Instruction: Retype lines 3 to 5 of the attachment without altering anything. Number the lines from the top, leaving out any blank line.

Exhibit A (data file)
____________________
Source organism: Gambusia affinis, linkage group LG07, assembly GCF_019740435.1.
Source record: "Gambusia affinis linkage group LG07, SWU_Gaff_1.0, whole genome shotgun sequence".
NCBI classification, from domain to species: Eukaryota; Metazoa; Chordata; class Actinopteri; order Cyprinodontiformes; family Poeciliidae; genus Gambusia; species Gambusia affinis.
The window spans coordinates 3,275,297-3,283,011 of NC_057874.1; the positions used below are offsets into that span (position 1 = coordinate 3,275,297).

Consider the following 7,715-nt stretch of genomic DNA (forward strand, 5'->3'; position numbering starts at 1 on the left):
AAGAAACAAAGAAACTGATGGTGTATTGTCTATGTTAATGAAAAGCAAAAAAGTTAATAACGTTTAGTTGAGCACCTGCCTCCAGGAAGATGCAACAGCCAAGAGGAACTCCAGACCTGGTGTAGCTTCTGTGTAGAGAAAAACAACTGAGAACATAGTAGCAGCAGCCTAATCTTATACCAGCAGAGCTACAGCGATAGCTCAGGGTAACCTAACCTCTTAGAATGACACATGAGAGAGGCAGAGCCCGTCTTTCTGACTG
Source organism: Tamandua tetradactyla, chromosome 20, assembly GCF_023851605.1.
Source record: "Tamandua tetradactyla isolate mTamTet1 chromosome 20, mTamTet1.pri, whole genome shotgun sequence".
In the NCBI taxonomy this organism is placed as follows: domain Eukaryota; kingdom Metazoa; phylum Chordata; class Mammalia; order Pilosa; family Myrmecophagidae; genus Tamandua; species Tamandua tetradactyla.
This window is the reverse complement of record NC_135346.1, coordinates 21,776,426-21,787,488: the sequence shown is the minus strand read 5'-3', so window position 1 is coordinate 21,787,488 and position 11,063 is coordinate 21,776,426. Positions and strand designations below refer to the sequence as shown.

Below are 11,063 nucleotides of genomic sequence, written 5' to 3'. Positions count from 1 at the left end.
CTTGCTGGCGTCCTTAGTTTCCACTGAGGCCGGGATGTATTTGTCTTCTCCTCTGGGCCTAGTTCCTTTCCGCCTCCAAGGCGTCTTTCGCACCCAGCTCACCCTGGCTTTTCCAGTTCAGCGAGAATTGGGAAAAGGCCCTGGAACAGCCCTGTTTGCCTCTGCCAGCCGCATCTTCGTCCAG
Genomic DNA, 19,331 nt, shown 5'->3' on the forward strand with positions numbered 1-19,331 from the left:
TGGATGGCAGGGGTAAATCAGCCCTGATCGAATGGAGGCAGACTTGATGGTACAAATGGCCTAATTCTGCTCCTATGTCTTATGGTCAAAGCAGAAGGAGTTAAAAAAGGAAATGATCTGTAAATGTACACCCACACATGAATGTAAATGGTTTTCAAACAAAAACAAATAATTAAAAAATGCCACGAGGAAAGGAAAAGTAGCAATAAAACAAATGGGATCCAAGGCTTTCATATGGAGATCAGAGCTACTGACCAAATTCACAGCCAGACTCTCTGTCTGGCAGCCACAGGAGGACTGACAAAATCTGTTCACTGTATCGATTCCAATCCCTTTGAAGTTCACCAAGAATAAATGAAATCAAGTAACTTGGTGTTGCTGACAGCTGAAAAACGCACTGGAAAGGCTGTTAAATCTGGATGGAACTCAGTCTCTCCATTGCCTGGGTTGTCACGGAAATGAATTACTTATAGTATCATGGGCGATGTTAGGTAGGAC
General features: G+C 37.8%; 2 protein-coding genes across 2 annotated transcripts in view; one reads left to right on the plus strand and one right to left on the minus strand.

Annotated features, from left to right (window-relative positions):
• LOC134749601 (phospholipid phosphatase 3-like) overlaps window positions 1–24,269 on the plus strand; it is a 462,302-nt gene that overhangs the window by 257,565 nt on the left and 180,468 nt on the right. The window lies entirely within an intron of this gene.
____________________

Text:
NCBI classification, from domain to species: Eukaryota; Metazoa; Chordata; class Actinopteri; order Cyprinodontiformes; family Poeciliidae; genus Gambusia; species Gambusia affinis.
The window spans coordinates 3,275,297-3,283,011 of NC_057874.1; the positions used below are offsets into that span (position 1 = coordinate 3,275,297).

Consider the following 7,715-nt stretch of genomic DNA (forward strand, 5'->3'; position numbering starts at 1 on the left):